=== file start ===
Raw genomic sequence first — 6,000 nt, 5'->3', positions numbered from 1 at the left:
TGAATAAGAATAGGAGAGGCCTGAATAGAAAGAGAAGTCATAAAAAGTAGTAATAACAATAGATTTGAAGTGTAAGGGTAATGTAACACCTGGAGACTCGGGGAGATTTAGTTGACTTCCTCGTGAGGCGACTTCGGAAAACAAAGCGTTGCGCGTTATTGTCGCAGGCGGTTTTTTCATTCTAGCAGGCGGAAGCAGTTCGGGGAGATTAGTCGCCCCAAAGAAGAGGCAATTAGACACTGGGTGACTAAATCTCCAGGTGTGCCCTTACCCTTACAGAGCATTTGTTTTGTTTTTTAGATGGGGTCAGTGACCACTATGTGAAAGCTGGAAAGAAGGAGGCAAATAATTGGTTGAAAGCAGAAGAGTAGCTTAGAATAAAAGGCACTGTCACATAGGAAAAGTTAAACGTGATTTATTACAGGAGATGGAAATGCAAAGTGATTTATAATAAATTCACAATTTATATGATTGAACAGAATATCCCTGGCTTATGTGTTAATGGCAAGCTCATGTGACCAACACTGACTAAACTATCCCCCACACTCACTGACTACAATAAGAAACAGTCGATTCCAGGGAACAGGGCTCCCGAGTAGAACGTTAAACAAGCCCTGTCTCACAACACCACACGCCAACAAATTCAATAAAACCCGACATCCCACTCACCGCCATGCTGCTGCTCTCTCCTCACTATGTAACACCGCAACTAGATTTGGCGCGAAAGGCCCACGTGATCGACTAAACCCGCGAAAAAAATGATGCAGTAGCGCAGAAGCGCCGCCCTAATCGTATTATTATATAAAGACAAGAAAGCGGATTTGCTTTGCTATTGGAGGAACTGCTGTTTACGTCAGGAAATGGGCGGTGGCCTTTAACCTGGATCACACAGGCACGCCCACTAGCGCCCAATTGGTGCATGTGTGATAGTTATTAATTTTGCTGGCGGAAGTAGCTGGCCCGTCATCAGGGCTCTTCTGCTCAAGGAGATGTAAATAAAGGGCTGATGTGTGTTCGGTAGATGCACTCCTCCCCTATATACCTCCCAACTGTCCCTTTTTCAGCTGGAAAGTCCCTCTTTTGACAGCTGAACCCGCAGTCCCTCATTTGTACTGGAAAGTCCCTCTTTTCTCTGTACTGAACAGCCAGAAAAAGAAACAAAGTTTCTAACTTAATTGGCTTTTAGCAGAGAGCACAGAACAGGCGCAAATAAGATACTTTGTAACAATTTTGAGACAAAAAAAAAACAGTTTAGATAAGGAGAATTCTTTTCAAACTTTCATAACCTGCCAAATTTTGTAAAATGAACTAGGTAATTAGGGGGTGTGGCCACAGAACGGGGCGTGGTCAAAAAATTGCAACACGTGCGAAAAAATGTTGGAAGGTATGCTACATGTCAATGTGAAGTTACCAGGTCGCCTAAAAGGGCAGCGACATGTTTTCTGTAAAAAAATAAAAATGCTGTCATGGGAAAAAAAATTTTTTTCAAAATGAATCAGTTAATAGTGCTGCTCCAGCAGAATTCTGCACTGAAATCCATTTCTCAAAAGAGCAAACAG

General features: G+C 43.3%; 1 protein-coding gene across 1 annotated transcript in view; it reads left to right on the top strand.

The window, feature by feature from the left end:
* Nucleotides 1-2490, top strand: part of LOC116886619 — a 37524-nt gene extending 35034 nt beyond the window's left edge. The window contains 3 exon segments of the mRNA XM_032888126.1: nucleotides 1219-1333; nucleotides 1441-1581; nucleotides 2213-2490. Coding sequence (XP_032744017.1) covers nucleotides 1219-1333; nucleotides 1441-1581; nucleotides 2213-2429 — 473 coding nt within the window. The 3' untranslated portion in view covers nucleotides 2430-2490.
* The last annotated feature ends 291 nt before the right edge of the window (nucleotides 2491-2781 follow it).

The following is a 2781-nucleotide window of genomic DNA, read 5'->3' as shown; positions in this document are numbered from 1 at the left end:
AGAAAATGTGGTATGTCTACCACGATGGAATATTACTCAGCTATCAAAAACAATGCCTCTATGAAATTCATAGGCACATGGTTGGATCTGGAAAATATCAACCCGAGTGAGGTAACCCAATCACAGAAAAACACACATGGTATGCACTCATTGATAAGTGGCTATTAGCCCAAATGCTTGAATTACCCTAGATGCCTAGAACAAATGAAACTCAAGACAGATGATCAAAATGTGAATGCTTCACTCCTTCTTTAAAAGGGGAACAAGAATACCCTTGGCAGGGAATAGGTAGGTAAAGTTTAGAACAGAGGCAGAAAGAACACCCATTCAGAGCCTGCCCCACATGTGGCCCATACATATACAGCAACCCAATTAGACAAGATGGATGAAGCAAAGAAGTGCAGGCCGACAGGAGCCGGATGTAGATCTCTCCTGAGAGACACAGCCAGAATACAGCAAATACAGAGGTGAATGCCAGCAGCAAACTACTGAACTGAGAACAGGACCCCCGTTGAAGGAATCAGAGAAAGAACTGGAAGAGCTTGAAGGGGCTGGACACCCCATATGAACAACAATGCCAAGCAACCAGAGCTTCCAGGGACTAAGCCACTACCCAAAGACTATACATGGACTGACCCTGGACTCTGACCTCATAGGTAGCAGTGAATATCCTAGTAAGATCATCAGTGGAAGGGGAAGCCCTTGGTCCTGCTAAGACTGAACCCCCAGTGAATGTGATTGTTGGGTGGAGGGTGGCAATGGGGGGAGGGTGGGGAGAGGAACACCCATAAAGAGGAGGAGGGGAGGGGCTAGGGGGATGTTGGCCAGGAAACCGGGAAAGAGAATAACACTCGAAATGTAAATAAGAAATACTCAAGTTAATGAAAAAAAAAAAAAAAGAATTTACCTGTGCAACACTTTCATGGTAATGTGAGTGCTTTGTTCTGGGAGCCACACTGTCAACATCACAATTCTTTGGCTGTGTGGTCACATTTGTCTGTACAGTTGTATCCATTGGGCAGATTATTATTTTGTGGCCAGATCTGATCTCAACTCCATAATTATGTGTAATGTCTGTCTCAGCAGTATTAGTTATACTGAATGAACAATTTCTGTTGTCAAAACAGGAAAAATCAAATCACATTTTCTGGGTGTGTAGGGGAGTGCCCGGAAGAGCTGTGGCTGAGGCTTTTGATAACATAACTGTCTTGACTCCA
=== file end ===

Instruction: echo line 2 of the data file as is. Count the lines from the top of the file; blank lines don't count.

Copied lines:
TGAATAAGAATAGGAGAGGCCTGAATAGAAAGAGAAGTCATAAAAAGTAGTAATAACAATAGATTTGAAGTGTAAGGGTAATGTAACACCTGGAGACTCGGGGAGATTTAGTTGACTTCCTCGTGAGGCGACTTCGGAAAACAAAGCGTTGCGCGTTATTGTCGCAGGCGGTTTTTTCATTCTAGCAGGCGGAAGCAGTTCGGGGAGATTAGTCGCCCCAAAGAAGAGGCAATTAGACACTGGGTGACTAAATCTCCAGGTGTGCCCTTACCCTTACAGAGCATTTGTTTTGTTTTTTAGATGGGGTCAGTGACCACTATGTGAAAGCTGGAAAGAAGGAGGCAAATAATTGGTTGAAAGCAGAAGAGTAGCTTAGAATAAAAGGCACTGTCACATAGGAAAAGTTAAACGTGATTTATTACAGGAGATGGAAATGCAAAGTGATTTATAATAAATTCACAATTTATATGATTGAACAGAATATCCCTGGCTTATGTGTTAATGGCAAGCTCATGTGACCAACACTGACTAAACTATCCCCCACACTCACTGACTACAATAAGAAACAGTCGATTCCAGGGAACAGGGCTCCCGAGTAGAACGTTAAACAAGCCCTGTCTCACAACACCACACGCCAACAAATTCAATAAAACCCGACATCCCACTCACCGCCATGCTGCTGCTCTCTCCTCACTATGTAACACCGCAACTAGATTTGGCGCGAAAGGCCCACGTGATCGACTAAACCCGCGAAAAAAATGATGCAGTAGCGCAGAAGCGCCGCCCTAATCGTATTATTATATAAAGACAAGAAAGCGGATTTGCTTTGCTATTGGAGGAACTGCTGTTTACGTCAGGAAATGGGCGGTGGCCTTTAACCTGGATCACACAGGCACGCCCACTAGCGCCCAATTGGTGCATGTGTGATAGTTATTAATTTTGCTGGCGGAAGTAGCTGGCCCGTCATCAGGGCTCTTCTGCTCAAGGAGATGTAAATAAAGGGCTGATGTGTGTTCGGTAGATGCACTCCTCCCCTATATACCTCCCAACTGTCCCTTTTTCAGCTGGAAAGTCCCTCTTTTGACAGCTGAACCCGCAGTCCCTCATTTGTACTGGAAAGTCCCTCTTTTCTCTGTACTGAACAGCCAGAAAAAGAAACAAAGTTTCTAACTTAATTGGCTTTTAGCAGAGAGCACAGAACAGGCGCAAATAAGATACTTTGTAACAATTTTGAGACAAAAAAAAAACAGTTTAGATAAGGAGAATTCTTTTCAAACTTTCATAACCTGCCAAATTTTGTAAAATGAACTAGGTAATTAGGGGGTGTGGCCACAGAACGGGGCGTGGTCAAAAAATTGCAACACGTGCGAAAAAATGTTGGAAGGTATGCTACATGTCAATGTGAAGTTACCAGGTCGCCTAAAAGGGCAGCGACATGTTTTCTGTAAAAAAATAAAAATGCTGTCATGGGAAAAAAAATTTTTTTCAAAATGAATCAGTTAATAGTGCTGCTCCAGCAGAATTCTGCACTGAAATCCATTTCTCAAAAGAGCAAACAG